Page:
Preventing avoidable sight loss from blinding trachoma and cataract.

Eliminating Blinding Trachoma

Trachoma starts as a painful inflammation of the upper eyelid that, through repeated infections, results in irritation and scarring. In the advanced stages of the disease, known as trichiasis, the scarring contracts the eyelid, causing the eyelashes to turn inwards. The eyelashes repeatedly irritate the cornea with every blink, ultimately causing blindness.

Trachoma is a neglected tropical disease that continues to affect the most vulnerable and underserved. The burden of trachoma on affected individuals and communities is enormous. The economic cost in terms of lost productivity from blindness and visual impairment is estimated at $2.9-$5.3 billion annually, increasing to $8 billion when trichiasis is included. As the world gets closer to the end of blinding trachoma, the Foundation remains committed in supporting the national elimination programs in Mali, Niger and Tanzania. An In Practice paper titled “Eliminating Blindness from Trachoma Infection” details the Foundation’s approach to the elimination of blinding trachoma using the SAFE strategy — Surgery, Antibiotics, Facial cleanliness, and Environmental improvement — as recommended by the World Health Organization. The Foundation’s current funding strategy focuses on filling strategic gaps in this space, primarily through funding trichiasis surgeries. It has played a critical role in the fight against the disease, contributing directly to the programs in several target countries that have achieved elimination targets, including Morocco, Ghana and, most recently, Cambodia.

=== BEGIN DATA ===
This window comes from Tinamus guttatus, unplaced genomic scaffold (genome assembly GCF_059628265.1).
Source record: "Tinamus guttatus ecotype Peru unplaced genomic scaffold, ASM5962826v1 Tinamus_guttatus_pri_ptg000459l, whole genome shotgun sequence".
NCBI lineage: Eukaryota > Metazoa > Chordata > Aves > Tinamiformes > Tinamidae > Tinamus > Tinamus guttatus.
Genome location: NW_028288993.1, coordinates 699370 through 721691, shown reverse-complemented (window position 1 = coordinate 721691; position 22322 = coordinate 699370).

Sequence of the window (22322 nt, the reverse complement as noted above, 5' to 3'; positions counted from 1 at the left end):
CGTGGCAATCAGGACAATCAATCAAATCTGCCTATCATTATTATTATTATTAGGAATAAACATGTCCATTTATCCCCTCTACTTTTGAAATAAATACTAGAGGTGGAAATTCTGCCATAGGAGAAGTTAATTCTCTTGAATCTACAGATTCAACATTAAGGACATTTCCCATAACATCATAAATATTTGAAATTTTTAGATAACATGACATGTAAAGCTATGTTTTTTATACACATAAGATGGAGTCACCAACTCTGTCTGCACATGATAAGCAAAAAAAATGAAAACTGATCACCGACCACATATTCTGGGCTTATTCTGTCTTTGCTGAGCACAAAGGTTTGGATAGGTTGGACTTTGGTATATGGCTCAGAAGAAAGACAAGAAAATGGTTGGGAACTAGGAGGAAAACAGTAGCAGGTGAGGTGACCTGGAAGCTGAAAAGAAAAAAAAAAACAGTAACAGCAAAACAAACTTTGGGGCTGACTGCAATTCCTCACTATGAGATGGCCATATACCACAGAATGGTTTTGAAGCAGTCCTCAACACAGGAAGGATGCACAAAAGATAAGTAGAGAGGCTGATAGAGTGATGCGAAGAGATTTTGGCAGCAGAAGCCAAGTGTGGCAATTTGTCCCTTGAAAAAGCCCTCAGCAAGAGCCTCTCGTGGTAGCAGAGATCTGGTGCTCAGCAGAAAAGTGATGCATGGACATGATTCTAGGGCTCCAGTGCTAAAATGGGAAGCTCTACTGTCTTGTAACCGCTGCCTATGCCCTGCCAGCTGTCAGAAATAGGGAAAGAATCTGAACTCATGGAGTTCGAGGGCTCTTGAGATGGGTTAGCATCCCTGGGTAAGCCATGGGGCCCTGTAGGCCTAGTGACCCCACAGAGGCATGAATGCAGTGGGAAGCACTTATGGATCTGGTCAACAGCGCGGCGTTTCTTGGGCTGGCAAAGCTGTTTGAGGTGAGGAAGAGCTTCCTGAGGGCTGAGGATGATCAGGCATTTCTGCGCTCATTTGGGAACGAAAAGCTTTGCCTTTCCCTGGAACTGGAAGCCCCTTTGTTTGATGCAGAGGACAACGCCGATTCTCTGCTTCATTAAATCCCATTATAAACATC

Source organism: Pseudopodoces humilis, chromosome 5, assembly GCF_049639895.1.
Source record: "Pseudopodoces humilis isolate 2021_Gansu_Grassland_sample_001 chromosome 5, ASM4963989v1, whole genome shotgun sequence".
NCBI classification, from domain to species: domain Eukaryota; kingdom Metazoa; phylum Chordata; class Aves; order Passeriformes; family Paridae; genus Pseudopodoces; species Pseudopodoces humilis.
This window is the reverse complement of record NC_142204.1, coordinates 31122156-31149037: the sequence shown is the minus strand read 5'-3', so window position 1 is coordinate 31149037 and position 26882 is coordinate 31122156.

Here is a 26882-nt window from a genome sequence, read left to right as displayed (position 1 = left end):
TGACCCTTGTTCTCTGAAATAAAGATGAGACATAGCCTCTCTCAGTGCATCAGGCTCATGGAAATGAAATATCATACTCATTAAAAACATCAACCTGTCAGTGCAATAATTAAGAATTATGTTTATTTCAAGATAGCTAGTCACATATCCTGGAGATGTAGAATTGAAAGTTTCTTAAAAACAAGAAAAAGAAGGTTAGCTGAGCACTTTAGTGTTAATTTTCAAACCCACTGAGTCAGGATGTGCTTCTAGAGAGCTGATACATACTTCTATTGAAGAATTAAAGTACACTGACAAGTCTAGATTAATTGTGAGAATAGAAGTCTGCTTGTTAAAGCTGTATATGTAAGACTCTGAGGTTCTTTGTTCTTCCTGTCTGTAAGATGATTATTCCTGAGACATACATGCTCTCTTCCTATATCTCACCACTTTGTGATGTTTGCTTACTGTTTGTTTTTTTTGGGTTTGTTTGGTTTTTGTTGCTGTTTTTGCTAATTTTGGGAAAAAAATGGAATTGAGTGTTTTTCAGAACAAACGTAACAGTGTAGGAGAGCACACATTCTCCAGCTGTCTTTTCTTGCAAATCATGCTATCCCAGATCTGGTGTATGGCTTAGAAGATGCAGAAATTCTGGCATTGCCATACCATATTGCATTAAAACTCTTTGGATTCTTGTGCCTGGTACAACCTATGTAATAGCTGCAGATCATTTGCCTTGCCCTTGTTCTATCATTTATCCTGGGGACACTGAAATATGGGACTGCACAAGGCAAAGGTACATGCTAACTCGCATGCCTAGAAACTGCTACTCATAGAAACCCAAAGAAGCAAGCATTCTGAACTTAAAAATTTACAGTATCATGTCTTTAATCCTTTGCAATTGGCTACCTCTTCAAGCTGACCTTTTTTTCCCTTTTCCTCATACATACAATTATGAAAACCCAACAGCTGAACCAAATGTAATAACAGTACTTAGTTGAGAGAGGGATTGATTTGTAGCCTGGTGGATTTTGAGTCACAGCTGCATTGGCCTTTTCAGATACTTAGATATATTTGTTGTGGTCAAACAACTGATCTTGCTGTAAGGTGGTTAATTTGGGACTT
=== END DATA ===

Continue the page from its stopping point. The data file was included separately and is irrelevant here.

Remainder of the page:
Improving Access to Cataract Surgeries

A cataract is a clouding of the lens of the eye which impairs vision. While not preventable, the blindness it causes is treatable with a simple, relatively painless procedure. Globally cataract is responsible for 51 percent of all blindness – representing about 20 million people – who are unable to access surgery. The Foundation seeks to improve access to cataract surgery through supporting two intervention models: community ophthalmology and social enterprise. Current funding is focused on sub-Saharan Africa, specifically in Cameroon, Ethiopia, Kenya, Nigeria, Tanzania and Zambia.

Typically, cataract interventions were delivered through the community ophthalmology model, which is rooted in primary health care. An alternate “social enterprise” approach uses commercial strategies and a flexible fee structure that attempts to recoup revenues from clinical services to provide subsidized health care to for those unable to pay. The focus of this model is expanding access and improving quality while maintaining affordability. Given the growing forecasted need for cataract surgical services as a result of an aging global population, the aim of the Foundation is to help develop solutions that may scalable in the future.

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